Phenomenology and mechanism


Two hundred years ago, biology was mostly about figuring out what kind of living organisms there were and how to describe and classify them (cf. Linnaeus).  But by 100 years ago, scientists like Darwin, Mendel, deVries, Fischer, and others began to develop an understanding of how living beings worked and how they fit with their environments and with other organisms.

Today, and very likely for the next few decades, the most exciting developments are in the areas of figuring out how biological organisms work -- how they function in detail, through an understanding of their structure down to the biochemistry and the atomic and molecular level, and how they interact -- how populations and communities of organisms behave, through an understanding of ecology and evolution.  

Biology remains highly complicated, and there are large sets of terms to learn.  But the trends in modern biology means that a biologist or health-care professional who wants to keep up with developments needs to understand the difference between two kinds of scientific thinking:

  • Phenomenology
  • Mechanism


The term phenomenology basically means the study of phenomenon -- what there is and what happens.  It's largely descriptive. What Galileo and Linneus did was phenomenology. It could mean taking a data on a moving object and fitting the graphs of its motion with functions of time containing adjustable parameters. It could mean classifying a group of animals into genera, species, and subspecies based on their morphology.

This can be quite a useful and effective procedure and can lead to valuable and powerful laws. In physics, results such as Ohm's law or the friction law were constructed purely from observation, well before the underlying molecular structures that were responsible for the law were understood.  

The line between "phenomenology" and "using experimental observation to construct new fundamental principles" is a fine one. 


The term mechanism means considering a phenomenon at a finer-grained level so you can understand both how it works and why it works — both the steps in the process and the physical principles and laws that are responsible for each step happening. 

Darwin's evolutionary framework allows us to begin to consider how the structure of organisms of different species developed, and the development of the understanding of heredity via DNA allows the mechanism of speciation to be understood in more detail.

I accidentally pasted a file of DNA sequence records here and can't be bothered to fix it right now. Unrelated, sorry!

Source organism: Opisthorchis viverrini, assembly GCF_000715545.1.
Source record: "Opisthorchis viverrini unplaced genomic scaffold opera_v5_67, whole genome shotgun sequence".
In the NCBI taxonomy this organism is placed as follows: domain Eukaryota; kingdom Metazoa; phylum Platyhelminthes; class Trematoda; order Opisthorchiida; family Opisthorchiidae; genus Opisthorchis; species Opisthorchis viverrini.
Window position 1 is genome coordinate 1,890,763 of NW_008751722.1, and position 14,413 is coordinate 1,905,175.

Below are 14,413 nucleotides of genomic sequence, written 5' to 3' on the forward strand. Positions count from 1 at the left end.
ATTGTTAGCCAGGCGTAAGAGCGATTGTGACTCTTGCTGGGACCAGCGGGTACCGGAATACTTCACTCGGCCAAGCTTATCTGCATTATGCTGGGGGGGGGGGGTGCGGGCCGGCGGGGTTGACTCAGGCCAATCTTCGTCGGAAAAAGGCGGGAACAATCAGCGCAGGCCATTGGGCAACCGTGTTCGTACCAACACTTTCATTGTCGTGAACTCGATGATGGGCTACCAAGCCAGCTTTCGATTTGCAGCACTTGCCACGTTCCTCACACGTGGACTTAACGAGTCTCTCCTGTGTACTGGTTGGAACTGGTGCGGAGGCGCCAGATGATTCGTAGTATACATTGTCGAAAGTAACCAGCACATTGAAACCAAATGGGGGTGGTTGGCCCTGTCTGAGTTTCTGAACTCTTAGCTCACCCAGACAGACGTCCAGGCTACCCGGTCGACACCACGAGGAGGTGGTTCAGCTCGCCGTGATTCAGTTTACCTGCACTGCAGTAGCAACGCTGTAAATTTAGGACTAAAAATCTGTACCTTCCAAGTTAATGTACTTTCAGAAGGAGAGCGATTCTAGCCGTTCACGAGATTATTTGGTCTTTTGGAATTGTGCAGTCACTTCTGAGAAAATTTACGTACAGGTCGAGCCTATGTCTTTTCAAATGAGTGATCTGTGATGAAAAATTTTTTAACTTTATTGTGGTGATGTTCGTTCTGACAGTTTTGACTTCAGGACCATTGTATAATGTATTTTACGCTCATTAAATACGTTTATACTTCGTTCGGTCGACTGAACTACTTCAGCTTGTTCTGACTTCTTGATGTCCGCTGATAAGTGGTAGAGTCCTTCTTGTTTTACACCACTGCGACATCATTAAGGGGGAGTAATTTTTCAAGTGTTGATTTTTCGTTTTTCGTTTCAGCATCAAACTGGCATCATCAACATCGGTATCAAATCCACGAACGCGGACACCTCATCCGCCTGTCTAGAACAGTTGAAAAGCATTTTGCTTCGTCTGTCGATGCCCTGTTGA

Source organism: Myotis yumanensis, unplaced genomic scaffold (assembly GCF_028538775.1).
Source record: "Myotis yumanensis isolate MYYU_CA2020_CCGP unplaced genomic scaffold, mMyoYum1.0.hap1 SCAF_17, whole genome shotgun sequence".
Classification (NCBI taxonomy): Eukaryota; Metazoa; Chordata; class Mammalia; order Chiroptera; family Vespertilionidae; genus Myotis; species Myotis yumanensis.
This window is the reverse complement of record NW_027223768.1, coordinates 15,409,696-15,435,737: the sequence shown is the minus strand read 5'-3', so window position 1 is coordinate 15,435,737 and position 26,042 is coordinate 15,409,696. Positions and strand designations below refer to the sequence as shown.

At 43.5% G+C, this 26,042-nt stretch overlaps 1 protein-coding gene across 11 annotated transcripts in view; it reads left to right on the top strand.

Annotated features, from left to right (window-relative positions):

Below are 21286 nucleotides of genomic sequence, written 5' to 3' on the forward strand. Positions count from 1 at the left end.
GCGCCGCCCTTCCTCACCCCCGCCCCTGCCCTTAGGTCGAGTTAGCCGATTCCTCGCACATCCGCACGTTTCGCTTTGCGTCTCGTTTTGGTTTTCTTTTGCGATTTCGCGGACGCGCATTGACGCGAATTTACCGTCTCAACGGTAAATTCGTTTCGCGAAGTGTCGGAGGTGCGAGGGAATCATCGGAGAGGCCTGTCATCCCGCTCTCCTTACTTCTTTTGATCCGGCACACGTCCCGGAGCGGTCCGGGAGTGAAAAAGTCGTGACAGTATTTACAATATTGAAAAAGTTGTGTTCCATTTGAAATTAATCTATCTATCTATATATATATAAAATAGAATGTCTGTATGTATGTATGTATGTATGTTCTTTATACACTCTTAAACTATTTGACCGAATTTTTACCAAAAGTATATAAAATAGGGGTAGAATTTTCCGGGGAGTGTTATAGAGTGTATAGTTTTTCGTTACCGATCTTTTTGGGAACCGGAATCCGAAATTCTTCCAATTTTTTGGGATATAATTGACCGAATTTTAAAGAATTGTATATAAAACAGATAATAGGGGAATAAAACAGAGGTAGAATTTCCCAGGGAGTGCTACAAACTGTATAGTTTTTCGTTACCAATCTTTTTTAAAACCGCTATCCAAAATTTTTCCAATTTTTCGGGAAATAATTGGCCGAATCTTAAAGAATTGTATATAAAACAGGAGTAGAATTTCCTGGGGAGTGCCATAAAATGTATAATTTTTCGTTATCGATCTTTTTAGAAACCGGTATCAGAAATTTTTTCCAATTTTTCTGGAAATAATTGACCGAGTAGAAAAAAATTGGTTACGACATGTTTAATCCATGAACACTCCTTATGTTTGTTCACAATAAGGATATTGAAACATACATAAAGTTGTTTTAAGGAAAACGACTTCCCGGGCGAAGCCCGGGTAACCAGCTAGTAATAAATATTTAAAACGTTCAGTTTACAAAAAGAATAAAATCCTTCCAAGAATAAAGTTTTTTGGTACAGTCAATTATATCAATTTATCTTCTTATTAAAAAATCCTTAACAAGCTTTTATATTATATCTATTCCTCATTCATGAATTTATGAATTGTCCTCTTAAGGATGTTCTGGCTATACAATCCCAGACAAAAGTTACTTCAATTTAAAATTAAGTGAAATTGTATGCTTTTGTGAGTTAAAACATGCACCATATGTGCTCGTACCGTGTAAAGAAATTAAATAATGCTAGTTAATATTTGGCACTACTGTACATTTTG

Mechanistic thinking is analytic -- it breaks a phenomenon down. What parts does the system we are considering have?  What are the relations of the parts to each other?  What are the chain of event that lead to a transformation taking place?  

Mechanistic thinking is valuable not just in science. It helps you understand whether your plan to organize a party for your friends will work and whether a politician's plan for the country makes sense.

Any science involves both phenomenology and looking for mechanism -- description and analysis.  

  •  In biology, the phenomenology of photosynthesis might say that plants convert light into sugars and starches that can serve as food for animals.  Understanding the mechanism of photosynthesis would require that we understand which light from the sun is effective (only certain very specific colors work), what chemicals exist in the plant that results in this transformation, and what is the pathway of chemical transformations that take place.  
  • In physics, we can observe that when we hook a battery up to two identical bulbs connected in a row, the bulbs are dimmer than when we only hook up a single bulb. That's phenomenology. If we analyze the circuit by identifying the relevant properties of the battery, bulbs, and wire (voltage, resistance, and current) and figure out the relationships between them, we are exploring mechanism.  

Note that analyzing mechanism can occur at many levels. With our batteries and bulbs, understanding currents, voltage, and resistance is a macroscopic mechanism. If we learn more and understand that currents in a battery and bulb circuits are electrons that are separated from their atoms and moving through the wires, we can explore a microscopic mechanism. In biology we can go up or down in scale. The mechanism of photosynthesis described above -- in terms of chemistry -- is a microscopic mechanism. But we might also consider how photosynthesis evolved in terms of the interaction of different organisms and in an ecological context -- a mechanism at a level above the functioning of a single organism. 

Since physics "sets the rules", constraining how things can behave, physics is particularly important when trying to understand biological mechanisms.

Joe Redish and Julia Gouvea 7/10/11

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Last Modified: February 28, 2019